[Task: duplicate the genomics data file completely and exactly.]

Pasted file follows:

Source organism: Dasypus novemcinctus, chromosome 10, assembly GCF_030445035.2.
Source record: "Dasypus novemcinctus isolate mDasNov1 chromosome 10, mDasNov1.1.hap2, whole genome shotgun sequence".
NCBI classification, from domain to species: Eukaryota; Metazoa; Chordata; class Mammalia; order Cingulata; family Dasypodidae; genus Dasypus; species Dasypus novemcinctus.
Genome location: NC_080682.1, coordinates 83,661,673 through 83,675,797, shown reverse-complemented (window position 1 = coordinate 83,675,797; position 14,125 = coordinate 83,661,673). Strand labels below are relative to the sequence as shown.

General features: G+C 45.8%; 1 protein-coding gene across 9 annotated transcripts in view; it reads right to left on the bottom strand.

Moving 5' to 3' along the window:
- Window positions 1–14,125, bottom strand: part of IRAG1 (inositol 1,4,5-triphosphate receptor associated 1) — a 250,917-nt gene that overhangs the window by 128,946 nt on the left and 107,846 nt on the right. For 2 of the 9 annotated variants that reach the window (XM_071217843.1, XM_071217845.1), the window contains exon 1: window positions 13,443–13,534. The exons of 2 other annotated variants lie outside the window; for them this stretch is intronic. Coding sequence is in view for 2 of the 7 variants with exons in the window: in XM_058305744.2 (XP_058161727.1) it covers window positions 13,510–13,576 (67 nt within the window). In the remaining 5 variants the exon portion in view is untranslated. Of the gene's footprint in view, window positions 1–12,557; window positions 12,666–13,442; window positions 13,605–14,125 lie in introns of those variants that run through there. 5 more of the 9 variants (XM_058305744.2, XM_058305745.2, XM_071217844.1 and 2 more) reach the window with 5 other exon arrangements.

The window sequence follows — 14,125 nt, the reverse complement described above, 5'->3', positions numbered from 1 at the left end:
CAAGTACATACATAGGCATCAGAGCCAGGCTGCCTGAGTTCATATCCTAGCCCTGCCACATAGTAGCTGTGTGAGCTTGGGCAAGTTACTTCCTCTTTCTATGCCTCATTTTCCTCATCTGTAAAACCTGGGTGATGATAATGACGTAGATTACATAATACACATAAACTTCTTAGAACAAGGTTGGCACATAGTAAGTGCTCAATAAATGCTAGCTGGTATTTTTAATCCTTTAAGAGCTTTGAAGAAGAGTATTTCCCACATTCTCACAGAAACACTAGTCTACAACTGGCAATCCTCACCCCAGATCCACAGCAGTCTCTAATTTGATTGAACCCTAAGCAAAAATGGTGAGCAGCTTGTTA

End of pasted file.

Source organism: Dasypus novemcinctus, chromosome 10, assembly GCF_030445035.2.
Source record: "Dasypus novemcinctus isolate mDasNov1 chromosome 10, mDasNov1.1.hap2, whole genome shotgun sequence".
NCBI classification, from domain to species: Eukaryota; Metazoa; Chordata; class Mammalia; order Cingulata; family Dasypodidae; genus Dasypus; species Dasypus novemcinctus.
Genome location: NC_080682.1, coordinates 83,661,673 through 83,675,797, shown reverse-complemented (window position 1 = coordinate 83,675,797; position 14,125 = coordinate 83,661,673). Strand labels below are relative to the sequence as shown.

General features: G+C 45.8%; 1 protein-coding gene across 9 annotated transcripts in view; it reads right to left on the bottom strand.

Moving 5' to 3' along the window:
- Window positions 1–14,125, bottom strand: part of IRAG1 (inositol 1,4,5-triphosphate receptor associated 1) — a 250,917-nt gene that overhangs the window by 128,946 nt on the left and 107,846 nt on the right. For 2 of the 9 annotated variants that reach the window (XM_071217843.1, XM_071217845.1), the window contains exon 1: window positions 13,443–13,534. The exons of 2 other annotated variants lie outside the window; for them this stretch is intronic. Coding sequence is in view for 2 of the 7 variants with exons in the window: in XM_058305744.2 (XP_058161727.1) it covers window positions 13,510–13,576 (67 nt within the window). In the remaining 5 variants the exon portion in view is untranslated. Of the gene's footprint in view, window positions 1–12,557; window positions 12,666–13,442; window positions 13,605–14,125 lie in introns of those variants that run through there. 5 more of the 9 variants (XM_058305744.2, XM_058305745.2, XM_071217844.1 and 2 more) reach the window with 5 other exon arrangements.

The window sequence follows — 14,125 nt, the reverse complement described above, 5'->3', positions numbered from 1 at the left end:
CAAGTACATACATAGGCATCAGAGCCAGGCTGCCTGAGTTCATATCCTAGCCCTGCCACATAGTAGCTGTGTGAGCTTGGGCAAGTTACTTCCTCTTTCTATGCCTCATTTTCCTCATCTGTAAAACCTGGGTGATGATAATGACGTAGATTACATAATACACATAAACTTCTTAGAACAAGGTTGGCACATAGTAAGTGCTCAATAAATGCTAGCTGGTATTTTTAATCCTTTAAGAGCTTTGAAGAAGAGTATTTCCCACATTCTCACAGAAACACTAGTCTACAACTGGCAATCCTCACCCCAGATCCACAGCAGTCTCTAATTTGATTGAACCCTAAGCAAAAATGGTGAGCAGCTTGTTA